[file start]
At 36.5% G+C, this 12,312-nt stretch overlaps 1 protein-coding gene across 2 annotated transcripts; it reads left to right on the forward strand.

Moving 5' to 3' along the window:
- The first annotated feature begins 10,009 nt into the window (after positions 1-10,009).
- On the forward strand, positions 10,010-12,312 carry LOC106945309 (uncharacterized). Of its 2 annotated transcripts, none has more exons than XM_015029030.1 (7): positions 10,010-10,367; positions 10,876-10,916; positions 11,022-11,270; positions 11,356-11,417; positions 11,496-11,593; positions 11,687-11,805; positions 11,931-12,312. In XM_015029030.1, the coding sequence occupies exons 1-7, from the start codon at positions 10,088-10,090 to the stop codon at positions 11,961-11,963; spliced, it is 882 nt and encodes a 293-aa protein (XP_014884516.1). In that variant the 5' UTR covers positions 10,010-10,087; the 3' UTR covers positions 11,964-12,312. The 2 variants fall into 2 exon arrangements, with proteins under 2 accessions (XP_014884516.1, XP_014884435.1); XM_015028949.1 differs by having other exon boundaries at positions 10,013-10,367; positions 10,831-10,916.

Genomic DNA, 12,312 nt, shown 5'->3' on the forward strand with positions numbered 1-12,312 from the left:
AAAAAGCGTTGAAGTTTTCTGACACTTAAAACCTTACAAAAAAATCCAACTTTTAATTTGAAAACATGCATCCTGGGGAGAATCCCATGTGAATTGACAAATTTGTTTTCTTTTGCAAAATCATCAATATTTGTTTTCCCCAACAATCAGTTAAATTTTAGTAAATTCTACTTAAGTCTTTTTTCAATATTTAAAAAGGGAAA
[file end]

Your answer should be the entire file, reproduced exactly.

At 36.5% G+C, this 12,312-nt stretch overlaps 1 protein-coding gene across 2 annotated transcripts; it reads left to right on the forward strand.

Moving 5' to 3' along the window:
- The first annotated feature begins 10,009 nt into the window (after positions 1-10,009).
- On the forward strand, positions 10,010-12,312 carry LOC106945309 (uncharacterized). Of its 2 annotated transcripts, none has more exons than XM_015029030.1 (7): positions 10,010-10,367; positions 10,876-10,916; positions 11,022-11,270; positions 11,356-11,417; positions 11,496-11,593; positions 11,687-11,805; positions 11,931-12,312. In XM_015029030.1, the coding sequence occupies exons 1-7, from the start codon at positions 10,088-10,090 to the stop codon at positions 11,961-11,963; spliced, it is 882 nt and encodes a 293-aa protein (XP_014884516.1). In that variant the 5' UTR covers positions 10,010-10,087; the 3' UTR covers positions 11,964-12,312. The 2 variants fall into 2 exon arrangements, with proteins under 2 accessions (XP_014884516.1, XP_014884435.1); XM_015028949.1 differs by having other exon boundaries at positions 10,013-10,367; positions 10,831-10,916.

Genomic DNA, 12,312 nt, shown 5'->3' on the forward strand with positions numbered 1-12,312 from the left:
AAAAAGCGTTGAAGTTTTCTGACACTTAAAACCTTACAAAAAAATCCAACTTTTAATTTGAAAACATGCATCCTGGGGAGAATCCCATGTGAATTGACAAATTTGTTTTCTTTTGCAAAATCATCAATATTTGTTTTCCCCAACAATCAGTTAAATTTTAGTAAATTCTACTTAAGTCTTTTTTCAATATTTAAAAAGGGAAA